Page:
Residential mortgage loans typically are approved based on the appraised value and condition of the property being financed. Mortgage lenders generally require any renovations to be completed before a mortgage loan can be approved and closed. The Federal Housing Administration (FHA) 203(k) loan program provides an “all-in-one” mortgage loan for purchasing or refinancing a home and renovating it based on the property’s appraised as-repaired value.
Advantages for Borrowers
FHA 203(k) mortgages eliminate the need for borrowing costly interim loans for acquiring and renovating a home before qualifying for a long-term mortgage. Consolidating property acquisition, renovation and long-term mortgage loans requires less time and avoids multiple loan applications. FHA borrowing requires a minimum down payment of 3.5 percent of the home’s value as compared to 10 to 20 percent down for conventional mortgage loans. FHA mortgage programs have less stringent credit requirements than conventional mortgage loans. The FHA 203(k) program offers a convenient source of financing for borrowers purchasing foreclosed homes, including those owned by FHA’s governing agency, the U.S. Department of Housing and Urban Development (HUD).
Properties eligible for FHA 203(k) loans include one-to-four family residential properties with some of the original foundation present. Existing properties and completed renovations can’t exceed the maximum number of dwelling units allowed by zoning laws. Mixed-use properties can’t include more than 25 percent non-residential use for a one-story structure, or more than 49 percent non-residential use for a two-story structure, or more than 33 percent non-residential use for a three-story structure. FHA 203(k) renovation funds only may be used for residential sections and access to the residential sections of mixed-use properties. Individual condos and their firewalls are eligible, but only interior repairs are permitted. Cooperative units are not eligible for FHA 203(k) loans. Manufactured homes are eligible for renovation under the FHA 203(k) program but are subject to specific requirements related to their foundations.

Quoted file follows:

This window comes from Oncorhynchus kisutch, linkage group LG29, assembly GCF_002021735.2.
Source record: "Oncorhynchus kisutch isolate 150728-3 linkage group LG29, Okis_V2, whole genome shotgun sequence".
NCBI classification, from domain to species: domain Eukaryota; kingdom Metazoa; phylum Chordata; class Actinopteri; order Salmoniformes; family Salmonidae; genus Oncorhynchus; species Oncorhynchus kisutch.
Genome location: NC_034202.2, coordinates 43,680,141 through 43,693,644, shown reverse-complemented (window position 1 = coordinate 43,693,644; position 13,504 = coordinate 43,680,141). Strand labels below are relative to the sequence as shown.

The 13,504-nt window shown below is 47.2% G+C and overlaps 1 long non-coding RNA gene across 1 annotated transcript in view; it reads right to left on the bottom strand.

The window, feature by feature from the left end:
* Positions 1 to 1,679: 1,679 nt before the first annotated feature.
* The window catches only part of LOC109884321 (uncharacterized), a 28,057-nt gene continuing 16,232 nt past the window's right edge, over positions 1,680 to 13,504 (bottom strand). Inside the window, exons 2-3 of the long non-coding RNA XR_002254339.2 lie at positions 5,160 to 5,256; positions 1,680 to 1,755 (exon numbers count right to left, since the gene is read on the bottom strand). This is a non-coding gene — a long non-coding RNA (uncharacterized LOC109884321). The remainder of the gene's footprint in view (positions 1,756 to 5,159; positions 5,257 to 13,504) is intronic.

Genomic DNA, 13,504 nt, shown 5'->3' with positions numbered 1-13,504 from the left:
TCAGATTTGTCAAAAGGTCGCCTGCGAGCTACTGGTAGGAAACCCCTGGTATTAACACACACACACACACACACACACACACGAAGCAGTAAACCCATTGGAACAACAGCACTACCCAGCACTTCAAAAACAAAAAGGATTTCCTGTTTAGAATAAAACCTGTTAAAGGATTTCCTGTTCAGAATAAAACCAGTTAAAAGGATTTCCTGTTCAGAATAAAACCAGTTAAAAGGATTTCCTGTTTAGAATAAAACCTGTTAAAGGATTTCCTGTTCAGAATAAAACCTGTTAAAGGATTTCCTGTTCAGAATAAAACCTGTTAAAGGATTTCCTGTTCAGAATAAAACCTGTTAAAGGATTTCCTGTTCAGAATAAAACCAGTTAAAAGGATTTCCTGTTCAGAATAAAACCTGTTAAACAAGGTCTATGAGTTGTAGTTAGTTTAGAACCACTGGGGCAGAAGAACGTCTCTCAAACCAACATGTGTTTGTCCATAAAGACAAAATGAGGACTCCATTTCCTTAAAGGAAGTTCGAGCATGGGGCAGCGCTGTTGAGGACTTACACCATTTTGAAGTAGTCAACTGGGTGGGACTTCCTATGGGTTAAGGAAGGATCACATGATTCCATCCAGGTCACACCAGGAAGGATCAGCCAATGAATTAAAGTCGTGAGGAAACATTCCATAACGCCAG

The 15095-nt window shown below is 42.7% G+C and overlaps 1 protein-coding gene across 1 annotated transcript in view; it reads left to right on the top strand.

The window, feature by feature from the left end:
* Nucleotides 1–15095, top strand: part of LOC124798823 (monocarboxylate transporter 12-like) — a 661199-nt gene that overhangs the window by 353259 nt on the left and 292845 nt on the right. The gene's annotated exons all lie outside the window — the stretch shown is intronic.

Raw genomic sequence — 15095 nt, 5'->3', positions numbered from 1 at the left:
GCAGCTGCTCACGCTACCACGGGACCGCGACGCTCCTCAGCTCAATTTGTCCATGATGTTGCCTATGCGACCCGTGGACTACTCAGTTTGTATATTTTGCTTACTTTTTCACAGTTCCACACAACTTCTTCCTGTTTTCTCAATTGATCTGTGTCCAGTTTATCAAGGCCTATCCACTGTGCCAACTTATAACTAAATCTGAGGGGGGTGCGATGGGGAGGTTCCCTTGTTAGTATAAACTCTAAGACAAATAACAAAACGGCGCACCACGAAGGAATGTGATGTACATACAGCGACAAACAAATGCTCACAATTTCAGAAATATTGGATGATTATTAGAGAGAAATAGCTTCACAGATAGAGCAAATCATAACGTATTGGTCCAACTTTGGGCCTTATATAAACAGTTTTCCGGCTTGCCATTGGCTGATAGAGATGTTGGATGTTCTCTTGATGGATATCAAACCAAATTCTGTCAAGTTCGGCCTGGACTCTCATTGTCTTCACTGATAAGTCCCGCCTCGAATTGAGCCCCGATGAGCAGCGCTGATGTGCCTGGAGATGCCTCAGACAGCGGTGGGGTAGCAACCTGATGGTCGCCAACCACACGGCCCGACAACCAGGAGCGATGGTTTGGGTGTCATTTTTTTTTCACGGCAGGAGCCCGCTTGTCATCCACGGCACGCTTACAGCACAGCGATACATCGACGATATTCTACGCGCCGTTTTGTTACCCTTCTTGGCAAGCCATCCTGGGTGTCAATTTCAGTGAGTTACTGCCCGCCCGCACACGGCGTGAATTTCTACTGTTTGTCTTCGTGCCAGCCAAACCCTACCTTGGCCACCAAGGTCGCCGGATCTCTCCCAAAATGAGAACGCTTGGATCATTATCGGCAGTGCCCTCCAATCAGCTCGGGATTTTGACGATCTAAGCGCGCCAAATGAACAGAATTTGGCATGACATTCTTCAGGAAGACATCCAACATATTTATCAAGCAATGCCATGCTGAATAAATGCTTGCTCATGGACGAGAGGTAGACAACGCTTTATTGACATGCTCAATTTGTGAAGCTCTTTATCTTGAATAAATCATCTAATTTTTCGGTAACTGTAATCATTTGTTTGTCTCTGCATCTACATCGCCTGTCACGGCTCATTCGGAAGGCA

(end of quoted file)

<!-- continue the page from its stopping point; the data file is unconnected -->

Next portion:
In addition to renovations to a single-family home, renovation projects also may include increasing or reducing the number of living units. New construction must be attached to the existing structure, and the finished project must contain no more than four dwelling units. Dwellings with more than four units may be reduced to one to four dwelling units. For condominiums being renovated with 203(k) loans, the FHA requires that no more than five units within a complex can be undergoing renovation at one time.
Things to Know about FHA 203(k) Loans
The FHA works with its network of approved mortgage lenders for providing mortgage loans originated under FHA mortgage lending programs. FHA 203(k) funds for renovation are held in escrow by the mortgage lender until approved for release by an FHA property inspector. Borrowers of FHA loans are required to pay an up-front mortgage insurance premium at closing and also pay annual mortgage insurance premiums that are prorated monthly and added to monthly mortgage payments. Contact FHA-approved mortgage lenders for details about FHA 203(k) loans, mortgage quotes and for applying for an FHA 203(k) mortgage loan.